GE (NYSE: GE) Global Research today announced it has signed a contract with the National Energy Technology Laboratory (NETL), part of the U.S. Department of Energy (DOE) national laboratory system, to build a multi-point sensing system to monitor carbon dioxide (CO
) injected into geothermal containment wells. The use of these cavities, which extend 1-2 kilometers below the surface of the Earth, is being explored by the federal government and power producers as an option for the long-term storage of CO
A CO2 sensor designed and fabricated by GE that will be spliced into a fiber optic cable to monitor underground CO2 sequestration cavities. (Photo: Business Wire)
Carbon dioxide emitted from the combustion of fossil fuels has long been an environmental concern. It represents 84% of U.S. greenhouse gases, according to a 2010 analysis by the U.S. Environmental Protection Agency. Carbon capture and sequestration of highly pressurized CO
in underground wells is viewed as a promising alternative to the release of CO
gas into the atmosphere.
Highly accurate monitoring, verification, and accounting are critically important to ensure that CO
pumped underground is confined to the potentially porous or fractured rock that contains each well. Currently, GE is testing a fiber optic cable with a sensor that can measure temperature and pressure at a single point inside the well. Readings from that pressure sensor have been calibrated to an accuracy of ±0.1%. This follow-up project would add a yet-to-be-determined number of additional sensors along the length of a multi-kilometer cable, enabling engineers to track the disbursement and movement of CO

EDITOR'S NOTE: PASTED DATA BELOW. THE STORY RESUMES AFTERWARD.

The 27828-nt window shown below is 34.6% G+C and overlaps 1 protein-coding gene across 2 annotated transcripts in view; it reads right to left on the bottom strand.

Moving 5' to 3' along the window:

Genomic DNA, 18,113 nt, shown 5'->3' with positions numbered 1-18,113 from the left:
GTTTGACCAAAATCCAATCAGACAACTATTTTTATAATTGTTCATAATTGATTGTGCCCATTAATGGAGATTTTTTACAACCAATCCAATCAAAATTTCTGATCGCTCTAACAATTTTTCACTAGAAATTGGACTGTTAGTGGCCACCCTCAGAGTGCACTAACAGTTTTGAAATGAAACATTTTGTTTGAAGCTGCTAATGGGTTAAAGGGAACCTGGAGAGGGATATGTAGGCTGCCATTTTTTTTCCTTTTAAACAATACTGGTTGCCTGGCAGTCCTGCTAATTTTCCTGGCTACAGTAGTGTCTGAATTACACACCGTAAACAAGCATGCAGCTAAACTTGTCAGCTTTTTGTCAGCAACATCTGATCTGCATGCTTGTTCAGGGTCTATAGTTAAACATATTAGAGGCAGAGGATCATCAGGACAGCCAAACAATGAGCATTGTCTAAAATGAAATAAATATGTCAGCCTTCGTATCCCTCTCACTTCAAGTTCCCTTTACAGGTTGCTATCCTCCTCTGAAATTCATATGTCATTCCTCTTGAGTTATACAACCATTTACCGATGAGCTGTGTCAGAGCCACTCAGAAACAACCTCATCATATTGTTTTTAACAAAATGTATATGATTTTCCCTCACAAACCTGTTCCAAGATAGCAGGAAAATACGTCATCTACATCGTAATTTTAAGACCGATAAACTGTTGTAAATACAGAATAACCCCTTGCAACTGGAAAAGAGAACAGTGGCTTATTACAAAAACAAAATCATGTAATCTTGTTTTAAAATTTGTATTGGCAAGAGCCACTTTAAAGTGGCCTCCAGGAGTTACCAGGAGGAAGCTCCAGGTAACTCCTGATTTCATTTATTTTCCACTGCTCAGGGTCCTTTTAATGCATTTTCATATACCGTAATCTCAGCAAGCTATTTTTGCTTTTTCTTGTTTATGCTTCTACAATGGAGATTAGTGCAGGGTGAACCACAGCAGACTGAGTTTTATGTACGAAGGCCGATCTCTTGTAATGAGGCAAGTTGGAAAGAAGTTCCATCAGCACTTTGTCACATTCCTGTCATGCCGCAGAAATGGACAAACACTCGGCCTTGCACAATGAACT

within the sequestration well with even greater precision.
“Our goal is to develop an incredibly resilient cable and sensor system that can withstand an extremely harsh environment for an extended period of time – temperatures as hot as 250°C and pressures topping 10,000 psi," said Dr. William Challener, Principal Investigator and Physicist in the Photonics Lab at GE Global Research. “The work is very challenging. We have already developed a single sensor system that can tolerate temperatures as high as 374°C and 3,000 psi for short periods. Now, we’ll leverage that knowledge to build a package that is even more robust and that can be multiplexed along the cable.”